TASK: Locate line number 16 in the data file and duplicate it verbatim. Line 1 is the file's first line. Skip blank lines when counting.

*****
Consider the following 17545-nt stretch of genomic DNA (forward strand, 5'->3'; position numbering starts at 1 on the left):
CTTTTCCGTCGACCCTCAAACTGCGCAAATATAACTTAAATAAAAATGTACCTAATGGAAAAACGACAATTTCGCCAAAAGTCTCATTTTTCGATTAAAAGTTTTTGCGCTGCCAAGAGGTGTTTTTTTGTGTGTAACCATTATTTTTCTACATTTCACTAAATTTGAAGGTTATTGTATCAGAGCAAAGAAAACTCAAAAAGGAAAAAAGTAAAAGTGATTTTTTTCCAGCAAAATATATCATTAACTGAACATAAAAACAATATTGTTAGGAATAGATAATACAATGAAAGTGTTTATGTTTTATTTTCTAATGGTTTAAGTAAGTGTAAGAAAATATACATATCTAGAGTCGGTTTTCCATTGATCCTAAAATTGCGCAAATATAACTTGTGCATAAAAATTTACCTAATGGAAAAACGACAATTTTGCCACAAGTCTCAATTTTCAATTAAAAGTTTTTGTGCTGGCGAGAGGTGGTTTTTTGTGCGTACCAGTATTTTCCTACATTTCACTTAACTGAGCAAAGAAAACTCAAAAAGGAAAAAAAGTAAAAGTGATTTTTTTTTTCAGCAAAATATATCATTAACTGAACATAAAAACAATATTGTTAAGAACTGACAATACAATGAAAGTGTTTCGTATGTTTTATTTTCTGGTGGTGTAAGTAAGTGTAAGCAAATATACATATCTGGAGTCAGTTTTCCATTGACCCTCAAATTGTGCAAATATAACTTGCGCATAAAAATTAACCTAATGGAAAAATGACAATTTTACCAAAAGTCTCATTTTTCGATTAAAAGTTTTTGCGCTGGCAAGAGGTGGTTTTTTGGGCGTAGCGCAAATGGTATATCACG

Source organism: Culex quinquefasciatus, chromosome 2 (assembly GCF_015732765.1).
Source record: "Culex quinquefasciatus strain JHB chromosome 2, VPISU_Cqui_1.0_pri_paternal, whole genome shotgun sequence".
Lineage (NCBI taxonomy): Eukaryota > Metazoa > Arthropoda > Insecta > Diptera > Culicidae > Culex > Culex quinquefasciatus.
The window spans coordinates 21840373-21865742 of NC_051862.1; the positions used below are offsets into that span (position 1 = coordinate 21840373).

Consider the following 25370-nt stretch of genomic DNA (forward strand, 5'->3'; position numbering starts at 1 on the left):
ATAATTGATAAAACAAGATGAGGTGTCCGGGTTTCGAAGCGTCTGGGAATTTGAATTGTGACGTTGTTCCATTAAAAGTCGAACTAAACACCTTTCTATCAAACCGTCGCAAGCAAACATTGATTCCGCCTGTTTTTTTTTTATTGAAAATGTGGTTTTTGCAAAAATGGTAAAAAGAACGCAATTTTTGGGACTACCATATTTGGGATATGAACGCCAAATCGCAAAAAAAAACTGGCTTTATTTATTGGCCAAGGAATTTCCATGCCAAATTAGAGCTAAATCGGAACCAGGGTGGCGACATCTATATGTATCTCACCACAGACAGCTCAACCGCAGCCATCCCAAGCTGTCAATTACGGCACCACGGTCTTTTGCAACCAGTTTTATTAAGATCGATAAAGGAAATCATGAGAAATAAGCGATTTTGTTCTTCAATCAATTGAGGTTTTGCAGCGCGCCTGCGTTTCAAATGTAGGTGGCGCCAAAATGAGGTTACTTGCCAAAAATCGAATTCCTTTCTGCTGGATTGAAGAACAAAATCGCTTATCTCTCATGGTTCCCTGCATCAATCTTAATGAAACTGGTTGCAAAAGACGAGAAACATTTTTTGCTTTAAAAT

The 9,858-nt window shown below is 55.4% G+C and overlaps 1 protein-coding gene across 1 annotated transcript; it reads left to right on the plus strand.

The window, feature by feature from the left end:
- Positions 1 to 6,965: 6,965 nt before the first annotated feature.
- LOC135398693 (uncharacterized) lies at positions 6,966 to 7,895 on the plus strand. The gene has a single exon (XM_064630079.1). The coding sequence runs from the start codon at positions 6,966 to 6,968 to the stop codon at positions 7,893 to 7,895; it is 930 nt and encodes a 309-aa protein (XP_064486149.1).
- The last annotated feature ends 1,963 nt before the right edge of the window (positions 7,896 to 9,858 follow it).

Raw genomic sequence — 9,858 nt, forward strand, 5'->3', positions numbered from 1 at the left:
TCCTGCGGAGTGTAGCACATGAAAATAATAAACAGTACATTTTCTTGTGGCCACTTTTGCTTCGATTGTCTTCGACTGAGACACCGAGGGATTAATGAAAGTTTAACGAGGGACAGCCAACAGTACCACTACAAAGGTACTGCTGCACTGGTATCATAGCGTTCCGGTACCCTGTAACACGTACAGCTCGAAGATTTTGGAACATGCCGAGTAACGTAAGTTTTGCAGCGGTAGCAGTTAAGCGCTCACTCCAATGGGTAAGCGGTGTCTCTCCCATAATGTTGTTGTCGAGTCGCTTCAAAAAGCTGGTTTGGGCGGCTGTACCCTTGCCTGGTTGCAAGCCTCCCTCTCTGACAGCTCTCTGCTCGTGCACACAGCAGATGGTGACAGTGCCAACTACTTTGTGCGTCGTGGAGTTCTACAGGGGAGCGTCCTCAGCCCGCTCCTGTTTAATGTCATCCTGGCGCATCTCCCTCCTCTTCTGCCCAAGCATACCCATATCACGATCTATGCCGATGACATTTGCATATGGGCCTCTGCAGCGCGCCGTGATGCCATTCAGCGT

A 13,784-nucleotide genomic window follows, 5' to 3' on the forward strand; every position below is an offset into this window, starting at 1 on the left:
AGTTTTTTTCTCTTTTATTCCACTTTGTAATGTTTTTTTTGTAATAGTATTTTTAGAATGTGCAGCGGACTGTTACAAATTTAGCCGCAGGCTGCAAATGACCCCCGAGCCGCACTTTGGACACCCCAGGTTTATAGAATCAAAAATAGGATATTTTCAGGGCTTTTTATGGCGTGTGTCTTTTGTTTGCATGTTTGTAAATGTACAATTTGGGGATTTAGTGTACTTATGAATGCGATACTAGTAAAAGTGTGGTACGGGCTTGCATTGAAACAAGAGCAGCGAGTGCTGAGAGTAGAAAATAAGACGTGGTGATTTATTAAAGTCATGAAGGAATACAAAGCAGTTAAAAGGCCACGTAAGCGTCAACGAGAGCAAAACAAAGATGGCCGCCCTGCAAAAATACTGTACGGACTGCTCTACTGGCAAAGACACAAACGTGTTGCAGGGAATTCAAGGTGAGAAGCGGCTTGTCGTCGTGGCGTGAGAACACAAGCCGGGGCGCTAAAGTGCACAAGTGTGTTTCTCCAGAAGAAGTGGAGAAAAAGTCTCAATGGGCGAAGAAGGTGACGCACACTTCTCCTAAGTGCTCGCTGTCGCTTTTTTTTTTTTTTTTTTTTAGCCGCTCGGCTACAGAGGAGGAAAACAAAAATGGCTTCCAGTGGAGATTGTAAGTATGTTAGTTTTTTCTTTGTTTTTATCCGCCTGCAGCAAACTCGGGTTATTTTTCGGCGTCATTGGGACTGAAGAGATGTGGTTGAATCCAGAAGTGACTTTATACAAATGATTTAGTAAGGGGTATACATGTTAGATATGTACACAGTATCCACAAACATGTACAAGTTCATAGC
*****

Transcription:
A 13,784-nucleotide genomic window follows, 5' to 3' on the forward strand; every position below is an offset into this window, starting at 1 on the left: